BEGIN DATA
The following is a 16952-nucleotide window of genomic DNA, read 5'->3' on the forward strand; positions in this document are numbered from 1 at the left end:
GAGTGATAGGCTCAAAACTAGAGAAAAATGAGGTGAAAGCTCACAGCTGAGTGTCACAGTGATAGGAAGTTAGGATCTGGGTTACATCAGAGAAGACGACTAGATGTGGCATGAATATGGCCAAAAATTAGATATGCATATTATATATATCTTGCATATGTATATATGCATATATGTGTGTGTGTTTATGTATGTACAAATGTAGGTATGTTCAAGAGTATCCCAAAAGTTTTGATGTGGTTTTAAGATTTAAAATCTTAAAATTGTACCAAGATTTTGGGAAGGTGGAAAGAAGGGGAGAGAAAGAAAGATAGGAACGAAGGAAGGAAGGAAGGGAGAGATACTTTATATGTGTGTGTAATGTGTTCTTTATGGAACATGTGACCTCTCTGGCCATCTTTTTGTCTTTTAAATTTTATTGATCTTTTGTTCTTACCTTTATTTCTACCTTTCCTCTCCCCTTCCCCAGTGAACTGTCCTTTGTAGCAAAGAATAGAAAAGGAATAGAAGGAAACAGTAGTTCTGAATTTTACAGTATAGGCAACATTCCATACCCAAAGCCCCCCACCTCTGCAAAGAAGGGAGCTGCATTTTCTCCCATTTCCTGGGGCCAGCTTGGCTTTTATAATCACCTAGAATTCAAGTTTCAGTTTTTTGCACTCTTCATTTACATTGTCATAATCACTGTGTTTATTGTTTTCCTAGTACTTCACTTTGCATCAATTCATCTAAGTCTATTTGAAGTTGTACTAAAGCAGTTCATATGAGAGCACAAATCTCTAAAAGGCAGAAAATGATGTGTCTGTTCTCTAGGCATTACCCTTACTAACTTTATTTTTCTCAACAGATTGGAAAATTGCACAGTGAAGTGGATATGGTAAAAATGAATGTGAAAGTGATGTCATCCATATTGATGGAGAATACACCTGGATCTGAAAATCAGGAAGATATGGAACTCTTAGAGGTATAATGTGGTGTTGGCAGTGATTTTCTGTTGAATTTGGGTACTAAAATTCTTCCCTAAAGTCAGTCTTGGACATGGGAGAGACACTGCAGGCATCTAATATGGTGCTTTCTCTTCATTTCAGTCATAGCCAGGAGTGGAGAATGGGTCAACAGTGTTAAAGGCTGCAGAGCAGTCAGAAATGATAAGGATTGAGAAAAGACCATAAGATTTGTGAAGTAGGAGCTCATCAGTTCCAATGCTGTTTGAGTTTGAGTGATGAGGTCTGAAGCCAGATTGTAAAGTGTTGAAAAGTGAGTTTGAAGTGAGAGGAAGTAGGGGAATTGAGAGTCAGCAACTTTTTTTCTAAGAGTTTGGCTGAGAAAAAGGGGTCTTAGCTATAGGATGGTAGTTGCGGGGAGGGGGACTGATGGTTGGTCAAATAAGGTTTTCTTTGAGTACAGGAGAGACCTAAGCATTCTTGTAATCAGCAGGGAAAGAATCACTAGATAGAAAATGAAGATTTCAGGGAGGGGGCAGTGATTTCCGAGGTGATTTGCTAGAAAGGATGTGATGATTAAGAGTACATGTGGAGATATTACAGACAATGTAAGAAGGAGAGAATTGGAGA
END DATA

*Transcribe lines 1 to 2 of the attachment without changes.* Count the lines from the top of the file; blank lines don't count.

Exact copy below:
The following is a 16952-nucleotide window of genomic DNA, read 5'->3' on the forward strand; positions in this document are numbered from 1 at the left end:
GAGTGATAGGCTCAAAACTAGAGAAAAATGAGGTGAAAGCTCACAGCTGAGTGTCACAGTGATAGGAAGTTAGGATCTGGGTTACATCAGAGAAGACGACTAGATGTGGCATGAATATGGCCAAAAATTAGATATGCATATTATATATATCTTGCATATGTATATATGCATATATGTGTGTGTGTTTATGTATGTACAAATGTAGGTATGTTCAAGAGTATCCCAAAAGTTTTGATGTGGTTTTAAGATTTAAAATCTTAAAATTGTACCAAGATTTTGGGAAGGTGGAAAGAAGGGGAGAGAAAGAAAGATAGGAACGAAGGAAGGAAGGAAGGGAGAGATACTTTATATGTGTGTGTAATGTGTTCTTTATGGAACATGTGACCTCTCTGGCCATCTTTTTGTCTTTTAAATTTTATTGATCTTTTGTTCTTACCTTTATTTCTACCTTTCCTCTCCCCTTCCCCAGTGAACTGTCCTTTGTAGCAAAGAATAGAAAAGGAATAGAAGGAAACAGTAGTTCTGAATTTTACAGTATAGGCAACATTCCATACCCAAAGCCCCCCACCTCTGCAAAGAAGGGAGCTGCATTTTCTCCCATTTCCTGGGGCCAGCTTGGCTTTTATAATCACCTAGAATTCAAGTTTCAGTTTTTTGCACTCTTCATTTACATTGTCATAATCACTGTGTTTATTGTTTTCCTAGTACTTCACTTTGCATCAATTCATCTAAGTCTATTTGAAGTTGTACTAAAGCAGTTCATATGAGAGCACAAATCTCTAAAAGGCAGAAAATGATGTGTCTGTTCTCTAGGCATTACCCTTACTAACTTTATTTTTCTCAACAGATTGGAAAATTGCACAGTGAAGTGGATATGGTAAAAATGAATGTGAAAGTGATGTCATCCATATTGATGGAGAATACACCTGGATCTGAAAATCAGGAAGATATGGAACTCTTAGAGGTATAATGTGGTGTTGGCAGTGATTTTCTGTTGAATTTGGGTACTAAAATTCTTCCCTAAAGTCAGTCTTGGACATGGGAGAGACACTGCAGGCATCTAATATGGTGCTTTCTCTTCATTTCAGTCATAGCCAGGAGTGGAGAATGGGTCAACAGTGTTAAAGGCTGCAGAGCAGTCAGAAATGATAAGGATTGAGAAAAGACCATAAGATTTGTGAAGTAGGAGCTCATCAGTTCCAATGCTGTTTGAGTTTGAGTGATGAGGTCTGAAGCCAGATTGTAAAGTGTTGAAAAGTGAGTTTGAAGTGAGAGGAAGTAGGGGAATTGAGAGTCAGCAACTTTTTTTCTAAGAGTTTGGCTGAGAAAAAGGGGTCTTAGCTATAGGATGGTAGTTGCGGGGAGGGGGACTGATGGTTGGTCAAATAAGGTTTTCTTTGAGTACAGGAGAGACCTAAGCATTCTTGTAATCAGCAGGGAAAGAATCACTAGATAGAAAATGAAGATTTCAGGGAGGGGGCAGTGATTTCCGAGGTGATTTGCTAGAAAGGATGTGATGATTAAGAGTACATGTGGAGATATTACAGACAATGTAAGAAGGAGAGAATTGGAGA